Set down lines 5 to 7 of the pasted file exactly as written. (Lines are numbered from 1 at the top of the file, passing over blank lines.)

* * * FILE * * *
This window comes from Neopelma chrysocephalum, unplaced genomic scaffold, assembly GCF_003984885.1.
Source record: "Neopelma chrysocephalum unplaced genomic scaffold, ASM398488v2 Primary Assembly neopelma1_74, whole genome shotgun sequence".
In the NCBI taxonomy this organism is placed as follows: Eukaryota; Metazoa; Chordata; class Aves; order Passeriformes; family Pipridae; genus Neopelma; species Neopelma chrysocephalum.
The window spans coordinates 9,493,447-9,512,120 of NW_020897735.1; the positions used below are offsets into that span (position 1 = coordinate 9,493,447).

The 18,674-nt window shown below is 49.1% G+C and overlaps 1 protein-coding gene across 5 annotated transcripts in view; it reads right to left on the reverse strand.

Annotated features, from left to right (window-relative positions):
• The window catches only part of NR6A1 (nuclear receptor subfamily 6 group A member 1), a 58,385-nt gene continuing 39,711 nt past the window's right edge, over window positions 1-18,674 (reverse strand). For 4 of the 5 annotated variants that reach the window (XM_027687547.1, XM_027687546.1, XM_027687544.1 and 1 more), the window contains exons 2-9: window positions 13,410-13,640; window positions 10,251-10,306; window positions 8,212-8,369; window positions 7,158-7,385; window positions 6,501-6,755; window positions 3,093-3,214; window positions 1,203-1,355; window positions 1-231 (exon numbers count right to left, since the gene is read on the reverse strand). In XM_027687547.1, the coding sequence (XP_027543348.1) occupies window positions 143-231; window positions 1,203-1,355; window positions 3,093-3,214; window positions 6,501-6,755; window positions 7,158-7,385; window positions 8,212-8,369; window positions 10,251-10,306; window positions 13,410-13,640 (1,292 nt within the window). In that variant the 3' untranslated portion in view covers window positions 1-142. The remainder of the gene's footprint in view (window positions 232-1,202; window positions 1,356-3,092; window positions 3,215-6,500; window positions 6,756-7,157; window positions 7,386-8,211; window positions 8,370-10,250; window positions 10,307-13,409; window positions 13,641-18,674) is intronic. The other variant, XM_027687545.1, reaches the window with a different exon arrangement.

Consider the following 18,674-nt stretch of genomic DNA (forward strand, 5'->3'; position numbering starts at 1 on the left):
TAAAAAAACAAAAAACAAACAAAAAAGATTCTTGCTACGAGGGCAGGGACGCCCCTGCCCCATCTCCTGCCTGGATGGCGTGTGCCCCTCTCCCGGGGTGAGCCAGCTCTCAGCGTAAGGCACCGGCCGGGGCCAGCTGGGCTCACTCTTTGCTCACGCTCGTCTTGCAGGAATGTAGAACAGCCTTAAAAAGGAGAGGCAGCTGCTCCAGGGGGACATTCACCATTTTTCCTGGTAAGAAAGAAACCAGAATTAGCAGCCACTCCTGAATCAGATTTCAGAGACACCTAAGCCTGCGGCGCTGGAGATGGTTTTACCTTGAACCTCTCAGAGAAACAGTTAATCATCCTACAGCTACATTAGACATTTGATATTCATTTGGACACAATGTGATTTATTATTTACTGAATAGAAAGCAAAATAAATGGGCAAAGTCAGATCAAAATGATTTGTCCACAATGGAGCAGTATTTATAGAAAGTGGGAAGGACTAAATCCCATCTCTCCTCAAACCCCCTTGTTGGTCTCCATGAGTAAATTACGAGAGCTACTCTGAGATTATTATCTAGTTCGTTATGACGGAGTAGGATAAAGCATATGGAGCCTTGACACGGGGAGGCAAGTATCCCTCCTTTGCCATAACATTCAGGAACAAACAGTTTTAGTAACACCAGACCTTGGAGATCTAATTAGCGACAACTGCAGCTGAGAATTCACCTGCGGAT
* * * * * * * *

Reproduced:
The 18,674-nt window shown below is 49.1% G+C and overlaps 1 protein-coding gene across 5 annotated transcripts in view; it reads right to left on the reverse strand.

Annotated features, from left to right (window-relative positions):
• The window catches only part of NR6A1 (nuclear receptor subfamily 6 group A member 1), a 58,385-nt gene continuing 39,711 nt past the window's right edge, over window positions 1-18,674 (reverse strand). For 4 of the 5 annotated variants that reach the window (XM_027687547.1, XM_027687546.1, XM_027687544.1 and 1 more), the window contains exons 2-9: window positions 13,410-13,640; window positions 10,251-10,306; window positions 8,212-8,369; window positions 7,158-7,385; window positions 6,501-6,755; window positions 3,093-3,214; window positions 1,203-1,355; window positions 1-231 (exon numbers count right to left, since the gene is read on the reverse strand). In XM_027687547.1, the coding sequence (XP_027543348.1) occupies window positions 143-231; window positions 1,203-1,355; window positions 3,093-3,214; window positions 6,501-6,755; window positions 7,158-7,385; window positions 8,212-8,369; window positions 10,251-10,306; window positions 13,410-13,640 (1,292 nt within the window). In that variant the 3' untranslated portion in view covers window positions 1-142. The remainder of the gene's footprint in view (window positions 232-1,202; window positions 1,356-3,092; window positions 3,215-6,500; window positions 6,756-7,157; window positions 7,386-8,211; window positions 8,370-10,250; window positions 10,307-13,409; window positions 13,641-18,674) is intronic. The other variant, XM_027687545.1, reaches the window with a different exon arrangement.